| Crime |

23 Latin Kings Members Indicted in Major Miami Gang Sweep

Keep New Times Free
I Support
  • Local
  • Community
  • Journalism
  • logo

Support the independent voice of Miami and help keep the future of New Times free.

Twenty-three members of the Latin Kings street gang were dethroned today. United States Attorney Wifredo A. Ferrer announced that the gang members were swept up in five separate indictments, and that all were dangerous or violent offenders. Many were high ranking members of the criminal group. Five other non- members were also part of the indictments. Though, it's still unclear how many of those people named in the indictments have been arrested. 

Among those taken down were Christopher Isabel, better known is the gang as "King Nano." According to The Sun-Sentinel, he's believed to be second in command of the gangs operations in Florida. Bobbie Tejada, AKA "King Riko" was a regional officer for the gang in South Florida. Luis Rivera, AKA King Tato, was allegedly the leader of the group's North Miami operations. Juan Alvarez (King Juanmo) and Lazaro Castellon (King Speedy or King Laz) were the first and second in command respectively of the group's South Miami operations, the feds say. Leaders of the gang in Broward and Palm Beach counties were also indicted. 

Among the charges listed in the indictments are robbery, drug dealing, conspiracy and firearm offenses. Many members may face life in prison. 

"Today’s charges demonstrate that we are dedicated to improving public safety and the quality of life for law-abiding residents by protecting neighborhoods, adopting proactive law enforcement initiatives, and prosecuting repeat offenders, firearms violators and criminal networks. We will continue to prosecute individuals whose violent criminal conduct infects our communities," Ferrer says in a statement.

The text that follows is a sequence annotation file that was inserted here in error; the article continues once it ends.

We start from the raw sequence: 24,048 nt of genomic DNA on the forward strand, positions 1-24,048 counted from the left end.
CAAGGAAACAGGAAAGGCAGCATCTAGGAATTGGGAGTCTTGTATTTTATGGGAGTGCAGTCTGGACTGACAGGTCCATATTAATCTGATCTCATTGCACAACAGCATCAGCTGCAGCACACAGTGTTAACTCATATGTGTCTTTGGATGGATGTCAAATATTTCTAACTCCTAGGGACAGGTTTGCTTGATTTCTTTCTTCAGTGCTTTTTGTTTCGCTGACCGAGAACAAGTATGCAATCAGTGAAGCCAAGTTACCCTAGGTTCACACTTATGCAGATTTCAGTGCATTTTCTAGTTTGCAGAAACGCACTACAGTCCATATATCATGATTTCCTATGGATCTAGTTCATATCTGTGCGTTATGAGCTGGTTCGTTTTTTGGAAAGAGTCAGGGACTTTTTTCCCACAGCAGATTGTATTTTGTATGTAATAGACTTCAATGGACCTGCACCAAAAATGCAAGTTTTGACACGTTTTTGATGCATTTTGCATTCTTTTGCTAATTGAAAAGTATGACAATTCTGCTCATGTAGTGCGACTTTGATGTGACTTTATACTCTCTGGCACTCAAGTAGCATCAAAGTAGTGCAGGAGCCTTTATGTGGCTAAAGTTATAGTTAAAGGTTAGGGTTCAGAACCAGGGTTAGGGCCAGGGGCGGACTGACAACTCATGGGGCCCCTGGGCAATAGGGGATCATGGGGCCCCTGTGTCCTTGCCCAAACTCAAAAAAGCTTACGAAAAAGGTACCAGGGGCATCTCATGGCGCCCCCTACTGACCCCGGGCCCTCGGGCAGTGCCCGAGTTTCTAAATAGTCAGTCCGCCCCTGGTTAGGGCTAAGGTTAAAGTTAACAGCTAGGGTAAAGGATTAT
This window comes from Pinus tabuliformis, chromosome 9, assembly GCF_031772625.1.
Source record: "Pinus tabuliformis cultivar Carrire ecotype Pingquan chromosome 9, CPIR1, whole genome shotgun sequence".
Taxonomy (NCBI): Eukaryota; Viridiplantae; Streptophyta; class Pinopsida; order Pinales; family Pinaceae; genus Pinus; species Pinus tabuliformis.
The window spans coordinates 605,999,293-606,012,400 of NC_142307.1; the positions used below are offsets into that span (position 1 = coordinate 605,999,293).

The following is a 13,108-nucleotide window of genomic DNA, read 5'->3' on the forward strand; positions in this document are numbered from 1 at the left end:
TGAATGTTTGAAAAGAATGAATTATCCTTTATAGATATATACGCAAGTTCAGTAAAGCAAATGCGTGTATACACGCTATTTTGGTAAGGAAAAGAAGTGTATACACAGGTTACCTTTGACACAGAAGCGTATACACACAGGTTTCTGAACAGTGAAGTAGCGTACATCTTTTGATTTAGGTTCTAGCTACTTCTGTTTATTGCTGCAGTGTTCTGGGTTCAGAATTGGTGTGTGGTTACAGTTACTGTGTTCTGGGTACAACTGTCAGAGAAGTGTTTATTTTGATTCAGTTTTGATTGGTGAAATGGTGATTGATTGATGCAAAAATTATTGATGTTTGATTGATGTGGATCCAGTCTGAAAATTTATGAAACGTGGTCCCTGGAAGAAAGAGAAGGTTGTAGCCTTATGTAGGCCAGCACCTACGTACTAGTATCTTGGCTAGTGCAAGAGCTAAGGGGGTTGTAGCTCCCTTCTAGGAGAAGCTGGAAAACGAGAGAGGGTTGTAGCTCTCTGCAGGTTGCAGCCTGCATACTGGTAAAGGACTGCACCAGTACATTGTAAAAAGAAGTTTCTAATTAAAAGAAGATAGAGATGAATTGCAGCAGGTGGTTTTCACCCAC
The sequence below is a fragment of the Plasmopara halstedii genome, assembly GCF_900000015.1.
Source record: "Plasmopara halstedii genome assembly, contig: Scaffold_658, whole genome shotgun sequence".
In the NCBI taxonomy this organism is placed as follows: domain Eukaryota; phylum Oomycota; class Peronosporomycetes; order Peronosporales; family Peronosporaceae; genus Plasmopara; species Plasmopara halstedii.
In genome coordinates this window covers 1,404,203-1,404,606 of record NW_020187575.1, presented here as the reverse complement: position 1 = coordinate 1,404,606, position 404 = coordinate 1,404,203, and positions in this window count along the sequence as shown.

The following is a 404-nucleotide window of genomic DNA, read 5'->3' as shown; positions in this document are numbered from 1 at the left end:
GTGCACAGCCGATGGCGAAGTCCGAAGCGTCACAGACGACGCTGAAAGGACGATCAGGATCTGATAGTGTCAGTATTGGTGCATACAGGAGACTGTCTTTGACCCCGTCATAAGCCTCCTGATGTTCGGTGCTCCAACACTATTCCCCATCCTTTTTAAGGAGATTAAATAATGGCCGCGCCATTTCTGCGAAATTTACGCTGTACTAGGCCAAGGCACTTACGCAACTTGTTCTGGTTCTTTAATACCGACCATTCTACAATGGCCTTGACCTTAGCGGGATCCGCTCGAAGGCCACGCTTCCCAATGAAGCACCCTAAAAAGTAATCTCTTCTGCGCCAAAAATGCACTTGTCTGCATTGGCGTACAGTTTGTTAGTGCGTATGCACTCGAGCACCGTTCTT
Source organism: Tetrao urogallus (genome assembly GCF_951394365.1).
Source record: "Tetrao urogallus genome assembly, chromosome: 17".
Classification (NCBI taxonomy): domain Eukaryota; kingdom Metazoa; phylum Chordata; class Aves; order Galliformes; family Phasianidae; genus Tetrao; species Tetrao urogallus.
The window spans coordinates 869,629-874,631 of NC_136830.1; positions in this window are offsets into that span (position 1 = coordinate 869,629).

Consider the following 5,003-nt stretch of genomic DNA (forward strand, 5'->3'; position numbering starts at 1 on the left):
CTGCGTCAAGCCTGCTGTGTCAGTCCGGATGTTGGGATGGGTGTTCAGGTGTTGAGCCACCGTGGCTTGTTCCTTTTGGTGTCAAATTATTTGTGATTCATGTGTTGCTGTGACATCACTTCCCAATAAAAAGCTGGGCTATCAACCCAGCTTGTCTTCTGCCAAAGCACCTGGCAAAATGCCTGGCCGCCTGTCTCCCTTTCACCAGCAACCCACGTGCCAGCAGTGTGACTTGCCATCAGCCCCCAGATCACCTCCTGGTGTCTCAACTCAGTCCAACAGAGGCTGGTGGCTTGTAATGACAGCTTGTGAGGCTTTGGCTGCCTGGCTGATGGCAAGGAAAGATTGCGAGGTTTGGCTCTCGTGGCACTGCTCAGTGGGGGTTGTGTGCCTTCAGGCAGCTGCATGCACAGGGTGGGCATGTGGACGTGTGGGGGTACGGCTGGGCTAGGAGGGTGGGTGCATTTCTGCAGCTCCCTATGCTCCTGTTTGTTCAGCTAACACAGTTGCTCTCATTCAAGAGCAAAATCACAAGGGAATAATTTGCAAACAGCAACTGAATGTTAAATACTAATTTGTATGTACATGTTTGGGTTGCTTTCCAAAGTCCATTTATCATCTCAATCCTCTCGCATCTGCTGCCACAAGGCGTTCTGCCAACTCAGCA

The Latin Kings are one of the largest gang associations in the country. Originally started in 1940 by Puerto Rican members, the gang has spread across the country in mainly Hispanic neighborhoods. The gang first appeared in Florida back in the 1990s, and is now believed to be the single largest gang in Florida. Of the estimated 8,289 gang members in Florida's prison system, about 1,000 are believed to be Kings as of October 2014. 

Keep Miami New Times Free... Since we started Miami New Times, it has been defined as the free, independent voice of Miami, and we would like to keep it that way. Offering our readers free access to incisive coverage of local news, food and culture. Producing stories on everything from political scandals to the hottest new bands, with gutsy reporting, stylish writing, and staffers who've won everything from the Society of Professional Journalists' Sigma Delta Chi feature-writing award to the Casey Medal for Meritorious Journalism. But with local journalism's existence under siege and advertising revenue setbacks having a larger impact, it is important now more than ever for us to rally support behind funding our local journalism. You can help by participating in our "I Support" membership program, allowing us to keep covering Miami with no paywalls.

We use cookies to collect and analyze information on site performance and usage, and to enhance and customize content and advertisements. By clicking 'X' or continuing to use the site, you agree to allow cookies to be placed. To find out more, visit our cookies policy and our privacy policy.


Join the New Times community and help support independent local journalism in Miami.


Join the New Times community and help support independent local journalism in Miami.